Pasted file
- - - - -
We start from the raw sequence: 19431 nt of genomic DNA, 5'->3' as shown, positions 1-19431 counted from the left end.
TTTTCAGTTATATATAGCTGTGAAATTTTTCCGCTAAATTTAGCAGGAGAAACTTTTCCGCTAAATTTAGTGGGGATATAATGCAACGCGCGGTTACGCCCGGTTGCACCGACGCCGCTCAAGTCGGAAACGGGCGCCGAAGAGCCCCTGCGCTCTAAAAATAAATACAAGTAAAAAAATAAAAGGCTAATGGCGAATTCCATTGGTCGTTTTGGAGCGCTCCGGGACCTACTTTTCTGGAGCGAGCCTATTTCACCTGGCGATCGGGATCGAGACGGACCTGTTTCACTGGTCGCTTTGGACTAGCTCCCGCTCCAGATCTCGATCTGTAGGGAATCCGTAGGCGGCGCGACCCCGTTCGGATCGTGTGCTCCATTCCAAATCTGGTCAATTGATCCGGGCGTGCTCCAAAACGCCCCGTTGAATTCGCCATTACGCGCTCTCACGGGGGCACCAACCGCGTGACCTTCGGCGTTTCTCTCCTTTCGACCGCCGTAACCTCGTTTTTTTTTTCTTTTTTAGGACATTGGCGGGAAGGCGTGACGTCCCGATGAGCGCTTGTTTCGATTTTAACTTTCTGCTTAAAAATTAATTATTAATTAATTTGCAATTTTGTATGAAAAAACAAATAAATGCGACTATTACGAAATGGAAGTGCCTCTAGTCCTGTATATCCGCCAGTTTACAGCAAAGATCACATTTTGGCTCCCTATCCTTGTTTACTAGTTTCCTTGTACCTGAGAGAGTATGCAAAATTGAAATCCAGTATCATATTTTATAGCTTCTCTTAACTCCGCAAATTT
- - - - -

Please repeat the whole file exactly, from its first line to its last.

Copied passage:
We start from the raw sequence: 19431 nt of genomic DNA, 5'->3' as shown, positions 1-19431 counted from the left end.
TTTTCAGTTATATATAGCTGTGAAATTTTTCCGCTAAATTTAGCAGGAGAAACTTTTCCGCTAAATTTAGTGGGGATATAATGCAACGCGCGGTTACGCCCGGTTGCACCGACGCCGCTCAAGTCGGAAACGGGCGCCGAAGAGCCCCTGCGCTCTAAAAATAAATACAAGTAAAAAAATAAAAGGCTAATGGCGAATTCCATTGGTCGTTTTGGAGCGCTCCGGGACCTACTTTTCTGGAGCGAGCCTATTTCACCTGGCGATCGGGATCGAGACGGACCTGTTTCACTGGTCGCTTTGGACTAGCTCCCGCTCCAGATCTCGATCTGTAGGGAATCCGTAGGCGGCGCGACCCCGTTCGGATCGTGTGCTCCATTCCAAATCTGGTCAATTGATCCGGGCGTGCTCCAAAACGCCCCGTTGAATTCGCCATTACGCGCTCTCACGGGGGCACCAACCGCGTGACCTTCGGCGTTTCTCTCCTTTCGACCGCCGTAACCTCGTTTTTTTTTTCTTTTTTAGGACATTGGCGGGAAGGCGTGACGTCCCGATGAGCGCTTGTTTCGATTTTAACTTTCTGCTTAAAAATTAATTATTAATTAATTTGCAATTTTGTATGAAAAAACAAATAAATGCGACTATTACGAAATGGAAGTGCCTCTAGTCCTGTATATCCGCCAGTTTACAGCAAAGATCACATTTTGGCTCCCTATCCTTGTTTACTAGTTTCCTTGTACCTGAGAGAGTATGCAAAATTGAAATCCAGTATCATATTTTATAGCTTCTCTTAACTCCGCAAATTT